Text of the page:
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It is quite common to read a tai chi website and come across some sketchy, vague reference to how the art can be used in self defence.
There are usually no specifics. Somehow the martial heritage/reputation of tai chi is thought to be enough to imbue every student with power.
Oh, really?

The real world

In the real world MMA fighters and boxers train hard. They train to win. Their fear and uncertainty is channelled into aggression, intimidation and combat.
Pitched against most people in the world, they will comfortably emerge victorious.


Having read about Yang Lu-chan and the awesome power of tai chi, the naive beginner believes that their art is unbeatable.
They ask questions such as "How will tai chi fare against MMA?" and expect a comforting answer that features qi. This is the wrong sort of question. Arts do not fight Arts. People fight people

There is no teacher but the enemy.
Only he will tell you where you are weak, where he is strong.

(Ender's Game)


YouTube is filled with many examples of perfectly decent martial artists getting beaten up by an MMA guy. The beating is normally decisive, fast and pretty bad.
What happened? The answer is simple. When faced with a genuine threat, most people totally lose their nerve and get beaten up from the onset.

Martial expectations

A boxer or an MMA practitioner is a very serious opponent. They train in earnest. They are ruthless, seasoned fighters. They can take a beating. They are not messing about.
This hardly sounds like the average tai chi student does it?


A student of judo may train 2-3 times a week in class. To pass a belt they must fight other judo people working to pass that same belt. Progress is contingent upon victory.
How many tai chi people are prepared to do the same?


In conflict (of any kind) it is critical that you keep your wits together.
This means:

  1. Your mind is here & now

  2. No conscious thoughts

  3. No emotions

  4. You have confidence in your art

  5. You practice your skills daily

Does this mean that you will win? Of course not. It means that you now have a chance.


Ego, vanity, pride, worrying and fear will destroy your capacity to use tai chi. Instead of channelling your fear into aggression... relax. Feel humour. Feel peace. Be present. Pay attention. Be alert.
Lose your self in the event itself.

4 oz is the result of internal strength. A cat touches lightly because it is already buoyant. An average person, trying to give 4 oz, collapses their frame. Without internal strength, 4oz is conceptual.

(James French)

No faith

Most tai chi students don't really have internal strength. Under pressure they resort to tension/brute force. Ultimately they lack faith in the art and fail to recognise that their body is already strong.
They falter, brace and crack up.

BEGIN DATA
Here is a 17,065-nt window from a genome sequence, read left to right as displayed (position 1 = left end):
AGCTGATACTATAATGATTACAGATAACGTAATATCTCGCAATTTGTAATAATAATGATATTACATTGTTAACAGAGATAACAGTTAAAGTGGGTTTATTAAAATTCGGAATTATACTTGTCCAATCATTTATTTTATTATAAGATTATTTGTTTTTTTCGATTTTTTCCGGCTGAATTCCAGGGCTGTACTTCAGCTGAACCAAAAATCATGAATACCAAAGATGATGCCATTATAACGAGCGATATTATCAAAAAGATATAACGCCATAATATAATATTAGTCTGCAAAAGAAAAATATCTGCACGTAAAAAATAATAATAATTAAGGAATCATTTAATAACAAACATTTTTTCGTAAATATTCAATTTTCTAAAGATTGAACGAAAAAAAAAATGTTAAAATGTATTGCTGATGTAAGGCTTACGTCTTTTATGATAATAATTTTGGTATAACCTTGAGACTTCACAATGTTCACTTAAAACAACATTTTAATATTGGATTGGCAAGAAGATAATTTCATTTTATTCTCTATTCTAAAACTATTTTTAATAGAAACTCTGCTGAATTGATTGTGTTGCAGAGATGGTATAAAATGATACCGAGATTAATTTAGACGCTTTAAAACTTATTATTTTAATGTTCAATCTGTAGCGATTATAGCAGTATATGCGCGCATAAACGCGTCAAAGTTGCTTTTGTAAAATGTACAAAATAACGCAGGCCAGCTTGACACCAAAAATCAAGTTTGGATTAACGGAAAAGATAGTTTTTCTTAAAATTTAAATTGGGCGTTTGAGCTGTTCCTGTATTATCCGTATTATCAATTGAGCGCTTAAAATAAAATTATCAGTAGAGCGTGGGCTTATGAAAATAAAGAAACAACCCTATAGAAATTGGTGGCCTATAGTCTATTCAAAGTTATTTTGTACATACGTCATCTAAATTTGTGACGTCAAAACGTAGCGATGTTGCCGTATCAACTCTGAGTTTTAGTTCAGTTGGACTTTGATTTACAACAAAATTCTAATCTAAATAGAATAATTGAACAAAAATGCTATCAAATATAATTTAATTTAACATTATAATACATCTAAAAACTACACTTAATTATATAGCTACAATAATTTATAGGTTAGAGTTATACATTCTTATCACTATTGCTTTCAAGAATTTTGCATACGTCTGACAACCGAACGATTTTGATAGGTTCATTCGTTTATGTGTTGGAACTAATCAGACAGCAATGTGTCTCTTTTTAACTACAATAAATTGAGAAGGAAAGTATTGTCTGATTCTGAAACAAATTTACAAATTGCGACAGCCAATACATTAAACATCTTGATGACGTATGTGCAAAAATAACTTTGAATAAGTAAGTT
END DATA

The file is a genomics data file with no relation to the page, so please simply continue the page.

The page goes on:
Internal power is continuous; it does not wax and wane, nor is it summoned to facilitate a task.
It is there all the time, unless you collapse the joints, disconnect, tense-up, oppose force or use local muscle strength. This means that every single action you perform in a whole-body manner is strong.
Now all you need to do is keep your nerve and employ the tai chi effectively.

Use the principles

People read The Tai Chi Classics, Tao Te Ching, The Art of War, Book of Five Rings and The Way of Chuang Tzu... and then what?
They treat it as an intellectual exercise, with no bearing on reality. This is not the Way. The principles are there to be used.
Tai chi will only work in combat if you are practiced enough to be thinking in those terms and employing the principles in your everyday life.

Tai chi is a
recognisable fighting style

If you watch wing chun applied in combat, it looks distinctly like wing chun. The same could be said of judo, aikido, ju jitsu, pencat silat etc.
By the same reasoning, the martial art of tai chi must look like tai chi.

What does tai chi look like in combat?

Tai chi looks like tai chi. The form, pushing hands, you know... tai chi. If the martial expression of tai chi does not look like tai chi, it is probably not tai chi.


No student can reasonably expect their art to work against a genuine opponent unless they put in the practice time and address the issue of nerve.
Panic is inevitable but avoidable. Coping must be trained. It is not an outcome of doing the form.

Worth reading

Are you a martial artist?
Neutral state
Tai chi fighting method

To lift an Autumn hare is no sign of great strength;
to see the sun and moon is no sign of sharp sight;
to hear the noise of thunder is no sign of a quick ear.
What the Ancients called a clever fighter is one who not only wins,
but excels in winning with ease.
Hence his victories bring him neither reputation for wisdom nor credit for courage.
He wins his battles by making no mistakes.
Making no mistakes is what establishes the certainty of victory,
for it means conquering an enemy that is already defeated.

(Sun Tzu)

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Page created 6 July 2004
Last updated 16 June 2023